'A Code of Honor': Portland exhibit reveals Muslim-Jewish bond in WWII

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PORTLAND — When Albania was invaded by Germany in 1943, the Nazi occupiers demanded that the Albanians turn over the names of any Jews living in the country.

But the residents refused. Instead, they took it upon themselves to hide, protect and provide for their Jewish neighbors, sometimes even doing so in plain sight.

Remarkably, almost all Jews living in Albania during WWII survived. In fact, there were more Jews in Albania at the end of the war than before, because so many sought safe harbor there.

What makes the story even more notable is that Albania was, and still is, a country where Muslims make up the majority of the population.

Their heroism is portrayed in an exhibit of black-and-white photographs on display in the Moser Family Library at the Jewish Community Alliance of Southern Maine on outer Congress Street.

A project of the Yad Vashem Holocaust Remembrance Center in Jerusalem, “Besa: A Code of Honor – Muslim Albanians Who Rescued Jews During the Holocaust,” includes 16 large panels.

Each panel contains a photograph by Norman H. Gershman, accompanied by a brief text that tells the story of the people and their descendants who defied the law and protected the Jews of Albania. The photos are the culmination of a multi-year project.

“By recounting the brave acts undertaken by ordinary people under extraordinary circumstances, this remarkable body of work reveals the capacity we each have to act with compassion, even when doing so may put one at great peril,” David Scholder, the marketing and social media director at the Jewish Community Alliance, said.

Scholder said the community center is a nonprofit with a mission of enhancing and promoting Jewish life and continuity, which is one reason “it’s (such a) privilege to share this exhibit with the local community.”

“Albania succeeded where other European nations failed,” according to a Jewish Community Alliance press release. “Following the German occupation, the Albanian(s) refused to comply with orders to turn over lists of Jews. Moreover, various governmental agencies provided many Jewish families with fake documentation that allowed them to intermingle (with) the rest of the population.

“The Albanians not only protected their (own) Jewish citizens, but also provided sanctuary to Jewish refugees,” the release continued. “The remarkable assistance afforded to the Jews was grounded in Besa, a code of honor, which still … serves as the highest ethical code in the country.”

Scholder said telling the story of how Albanian Muslims saved Jews during WWII is especially important “at a time when negative images of Muslims, immigrants and asylum seekers persist in the media landscape and the national conversation.”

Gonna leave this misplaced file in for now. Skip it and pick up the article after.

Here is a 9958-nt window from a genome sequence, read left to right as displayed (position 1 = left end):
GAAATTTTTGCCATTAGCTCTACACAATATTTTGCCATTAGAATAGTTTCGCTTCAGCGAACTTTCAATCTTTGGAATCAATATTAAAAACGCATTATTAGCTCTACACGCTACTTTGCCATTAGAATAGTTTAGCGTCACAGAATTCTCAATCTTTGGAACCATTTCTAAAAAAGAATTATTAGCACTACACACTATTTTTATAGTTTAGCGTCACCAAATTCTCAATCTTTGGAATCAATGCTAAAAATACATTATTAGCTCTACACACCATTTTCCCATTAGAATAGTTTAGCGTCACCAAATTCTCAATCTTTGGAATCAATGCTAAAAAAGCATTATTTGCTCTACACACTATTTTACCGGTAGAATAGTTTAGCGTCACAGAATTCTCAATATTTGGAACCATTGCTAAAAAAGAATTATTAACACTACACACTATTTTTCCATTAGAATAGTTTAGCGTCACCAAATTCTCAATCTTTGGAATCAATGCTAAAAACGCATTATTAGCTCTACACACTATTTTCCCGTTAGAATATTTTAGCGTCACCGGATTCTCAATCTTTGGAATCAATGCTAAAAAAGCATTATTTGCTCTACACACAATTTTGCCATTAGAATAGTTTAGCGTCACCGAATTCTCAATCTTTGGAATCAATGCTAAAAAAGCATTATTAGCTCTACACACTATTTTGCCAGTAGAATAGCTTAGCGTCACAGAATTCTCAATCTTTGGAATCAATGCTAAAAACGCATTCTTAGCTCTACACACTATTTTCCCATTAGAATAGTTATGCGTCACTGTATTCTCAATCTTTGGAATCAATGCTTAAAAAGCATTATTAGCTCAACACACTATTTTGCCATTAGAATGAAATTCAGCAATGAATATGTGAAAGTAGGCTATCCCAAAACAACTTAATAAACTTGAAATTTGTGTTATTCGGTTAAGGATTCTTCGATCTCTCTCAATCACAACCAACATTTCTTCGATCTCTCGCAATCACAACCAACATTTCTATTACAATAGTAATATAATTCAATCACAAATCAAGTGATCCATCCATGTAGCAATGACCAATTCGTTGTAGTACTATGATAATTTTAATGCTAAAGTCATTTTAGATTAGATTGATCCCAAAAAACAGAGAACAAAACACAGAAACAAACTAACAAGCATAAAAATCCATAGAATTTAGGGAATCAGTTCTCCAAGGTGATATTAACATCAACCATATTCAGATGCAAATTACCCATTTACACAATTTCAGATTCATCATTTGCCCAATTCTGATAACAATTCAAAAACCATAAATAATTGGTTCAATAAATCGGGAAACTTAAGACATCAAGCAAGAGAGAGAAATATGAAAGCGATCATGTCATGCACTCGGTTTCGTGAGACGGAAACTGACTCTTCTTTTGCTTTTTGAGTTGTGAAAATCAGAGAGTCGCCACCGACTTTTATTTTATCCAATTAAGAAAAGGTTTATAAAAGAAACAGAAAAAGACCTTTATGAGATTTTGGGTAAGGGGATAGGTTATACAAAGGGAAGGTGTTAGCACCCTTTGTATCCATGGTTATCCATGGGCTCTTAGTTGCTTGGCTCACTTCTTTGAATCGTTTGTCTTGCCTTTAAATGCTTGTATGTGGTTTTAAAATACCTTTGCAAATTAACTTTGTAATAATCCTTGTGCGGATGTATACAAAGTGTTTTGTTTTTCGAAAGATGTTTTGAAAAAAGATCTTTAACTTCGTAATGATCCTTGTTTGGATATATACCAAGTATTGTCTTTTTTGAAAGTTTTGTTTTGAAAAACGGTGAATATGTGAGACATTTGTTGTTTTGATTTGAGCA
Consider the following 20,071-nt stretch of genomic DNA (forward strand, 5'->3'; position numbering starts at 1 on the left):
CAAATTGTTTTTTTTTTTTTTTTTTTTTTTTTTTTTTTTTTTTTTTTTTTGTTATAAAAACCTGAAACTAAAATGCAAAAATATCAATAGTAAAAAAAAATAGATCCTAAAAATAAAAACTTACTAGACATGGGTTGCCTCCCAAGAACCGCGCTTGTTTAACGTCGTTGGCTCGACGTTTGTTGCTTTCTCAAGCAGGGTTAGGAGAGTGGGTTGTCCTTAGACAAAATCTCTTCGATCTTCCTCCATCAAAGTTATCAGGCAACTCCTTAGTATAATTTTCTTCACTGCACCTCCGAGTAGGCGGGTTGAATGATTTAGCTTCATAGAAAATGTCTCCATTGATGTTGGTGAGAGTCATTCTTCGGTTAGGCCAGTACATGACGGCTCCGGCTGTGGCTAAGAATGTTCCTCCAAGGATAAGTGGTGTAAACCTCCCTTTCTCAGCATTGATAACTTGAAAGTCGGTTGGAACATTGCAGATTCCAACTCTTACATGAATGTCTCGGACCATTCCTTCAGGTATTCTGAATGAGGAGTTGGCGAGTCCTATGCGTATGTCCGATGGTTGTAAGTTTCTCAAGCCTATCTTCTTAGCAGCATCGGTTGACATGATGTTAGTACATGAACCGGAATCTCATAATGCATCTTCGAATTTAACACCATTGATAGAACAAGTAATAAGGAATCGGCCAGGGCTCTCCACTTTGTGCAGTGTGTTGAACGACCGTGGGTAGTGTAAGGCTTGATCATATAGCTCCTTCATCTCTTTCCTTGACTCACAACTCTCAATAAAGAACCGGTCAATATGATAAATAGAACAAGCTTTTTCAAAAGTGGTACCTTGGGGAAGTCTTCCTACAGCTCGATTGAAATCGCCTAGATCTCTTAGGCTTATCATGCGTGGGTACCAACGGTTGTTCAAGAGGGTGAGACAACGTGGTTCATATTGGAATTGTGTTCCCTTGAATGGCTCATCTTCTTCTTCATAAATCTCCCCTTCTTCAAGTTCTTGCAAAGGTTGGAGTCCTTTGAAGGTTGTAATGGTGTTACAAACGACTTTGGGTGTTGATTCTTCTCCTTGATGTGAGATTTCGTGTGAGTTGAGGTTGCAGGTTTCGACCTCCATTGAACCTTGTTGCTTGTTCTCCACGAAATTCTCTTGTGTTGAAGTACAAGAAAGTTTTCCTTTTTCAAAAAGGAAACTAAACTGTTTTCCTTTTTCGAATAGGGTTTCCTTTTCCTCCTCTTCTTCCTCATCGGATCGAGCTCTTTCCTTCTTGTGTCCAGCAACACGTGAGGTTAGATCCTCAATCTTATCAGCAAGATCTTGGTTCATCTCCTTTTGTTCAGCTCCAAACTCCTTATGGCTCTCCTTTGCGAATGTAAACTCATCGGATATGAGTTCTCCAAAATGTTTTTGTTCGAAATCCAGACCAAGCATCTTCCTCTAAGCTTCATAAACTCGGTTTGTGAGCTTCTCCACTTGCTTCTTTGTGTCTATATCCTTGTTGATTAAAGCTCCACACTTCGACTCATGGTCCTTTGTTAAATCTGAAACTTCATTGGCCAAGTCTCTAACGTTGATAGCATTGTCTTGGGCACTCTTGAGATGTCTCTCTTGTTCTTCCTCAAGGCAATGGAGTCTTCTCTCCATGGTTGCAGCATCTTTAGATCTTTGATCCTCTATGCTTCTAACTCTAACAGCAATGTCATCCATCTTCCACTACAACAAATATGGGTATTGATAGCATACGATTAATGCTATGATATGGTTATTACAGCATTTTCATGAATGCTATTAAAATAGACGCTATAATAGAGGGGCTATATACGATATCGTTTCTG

“The Besa story presents a very different perspective,” he said, “one characterized by empathy and courageousness. (The exhibit is also) … an inspiring story of interfaith cooperation and Holocaust history. As fewer and fewer Holocaust survivors remain, exhibits like this become increasingly important to ensure that the Holocaust is not forgotten.”

“We hope that visitors will be moved and inspired by the humanity, kindness and warmth embodied in these photographs and stories,” Scholder added.

One of the panels tells the story of Higmet Zyma and her husband, Bessim, who was a doctor. Bessim had a clinic in his basement and hid a Jewish man from Poland by wrapping his face in bandages.

“The Nazis did not bother us,” Higmet recalled.

Another panel recounts how Aishe Kadiu and her family sheltered two Jewish boys from Greece.

“When the Germans began house-to-house searches, my father took (the boys) to a remote village. We then supplied them will all their needs until the liberation,” Kadiu told Gershman. “Those years were fearful, but friendship overcame all fear.”

The exhibit is free and open to the public Monday-Friday, 8:30 a.m.-5:30 p.m, through the month of April at the JCA, 1342 Congress St.

Kate Irish Collins can be reached at 710-2336 or kcollins@theforecaster.net. Follow Kate on Twitter: @KIrishCollins.

David Scholder, the marketing and social media director at the Jewish Community Alliance in Portland, with photos in a new exhibit telling the story of how Albanian Muslims saved Jews from the Holocaust. The exhibit is on display through the end of April.

Higmet Zyma and her husband, Bessim, saved a Jewish man from Poland by hiding him in their basement during the German occupation of Albania.

The Jewish Community Alliance of Southern Maine is at 1342 Congress St. in Portland.